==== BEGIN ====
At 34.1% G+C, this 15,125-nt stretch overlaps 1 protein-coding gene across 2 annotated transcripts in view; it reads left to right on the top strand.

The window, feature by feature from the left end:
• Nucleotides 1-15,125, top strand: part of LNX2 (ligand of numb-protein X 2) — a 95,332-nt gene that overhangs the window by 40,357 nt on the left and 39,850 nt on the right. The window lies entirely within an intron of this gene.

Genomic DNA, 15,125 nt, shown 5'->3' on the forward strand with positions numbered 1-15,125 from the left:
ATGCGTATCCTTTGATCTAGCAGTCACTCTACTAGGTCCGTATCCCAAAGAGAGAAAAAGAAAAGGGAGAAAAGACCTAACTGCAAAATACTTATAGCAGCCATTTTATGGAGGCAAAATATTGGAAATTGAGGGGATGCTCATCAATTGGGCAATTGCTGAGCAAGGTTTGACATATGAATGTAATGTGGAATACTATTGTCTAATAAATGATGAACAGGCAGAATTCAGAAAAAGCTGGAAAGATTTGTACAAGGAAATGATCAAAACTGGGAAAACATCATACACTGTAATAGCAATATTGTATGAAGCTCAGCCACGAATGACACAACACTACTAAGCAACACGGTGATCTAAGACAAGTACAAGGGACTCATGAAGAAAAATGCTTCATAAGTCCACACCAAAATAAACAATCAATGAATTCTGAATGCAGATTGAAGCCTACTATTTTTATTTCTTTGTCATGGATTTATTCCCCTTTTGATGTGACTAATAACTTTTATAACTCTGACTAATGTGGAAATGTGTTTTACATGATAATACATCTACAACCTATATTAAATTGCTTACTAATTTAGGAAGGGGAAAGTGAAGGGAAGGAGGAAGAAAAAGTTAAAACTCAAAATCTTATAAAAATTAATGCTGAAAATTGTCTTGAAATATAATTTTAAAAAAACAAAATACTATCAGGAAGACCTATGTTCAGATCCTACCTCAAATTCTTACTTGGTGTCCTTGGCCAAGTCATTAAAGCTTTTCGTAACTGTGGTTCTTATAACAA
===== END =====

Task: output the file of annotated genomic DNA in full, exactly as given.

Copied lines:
At 34.1% G+C, this 15,125-nt stretch overlaps 1 protein-coding gene across 2 annotated transcripts in view; it reads left to right on the top strand.

The window, feature by feature from the left end:
• Nucleotides 1-15,125, top strand: part of LNX2 (ligand of numb-protein X 2) — a 95,332-nt gene that overhangs the window by 40,357 nt on the left and 39,850 nt on the right. The window lies entirely within an intron of this gene.

Genomic DNA, 15,125 nt, shown 5'->3' on the forward strand with positions numbered 1-15,125 from the left:
ATGCGTATCCTTTGATCTAGCAGTCACTCTACTAGGTCCGTATCCCAAAGAGAGAAAAAGAAAAGGGAGAAAAGACCTAACTGCAAAATACTTATAGCAGCCATTTTATGGAGGCAAAATATTGGAAATTGAGGGGATGCTCATCAATTGGGCAATTGCTGAGCAAGGTTTGACATATGAATGTAATGTGGAATACTATTGTCTAATAAATGATGAACAGGCAGAATTCAGAAAAAGCTGGAAAGATTTGTACAAGGAAATGATCAAAACTGGGAAAACATCATACACTGTAATAGCAATATTGTATGAAGCTCAGCCACGAATGACACAACACTACTAAGCAACACGGTGATCTAAGACAAGTACAAGGGACTCATGAAGAAAAATGCTTCATAAGTCCACACCAAAATAAACAATCAATGAATTCTGAATGCAGATTGAAGCCTACTATTTTTATTTCTTTGTCATGGATTTATTCCCCTTTTGATGTGACTAATAACTTTTATAACTCTGACTAATGTGGAAATGTGTTTTACATGATAATACATCTACAACCTATATTAAATTGCTTACTAATTTAGGAAGGGGAAAGTGAAGGGAAGGAGGAAGAAAAAGTTAAAACTCAAAATCTTATAAAAATTAATGCTGAAAATTGTCTTGAAATATAATTTTAAAAAAACAAAATACTATCAGGAAGACCTATGTTCAGATCCTACCTCAAATTCTTACTTGGTGTCCTTGGCCAAGTCATTAAAGCTTTTCGTAACTGTGGTTCTTATAACAA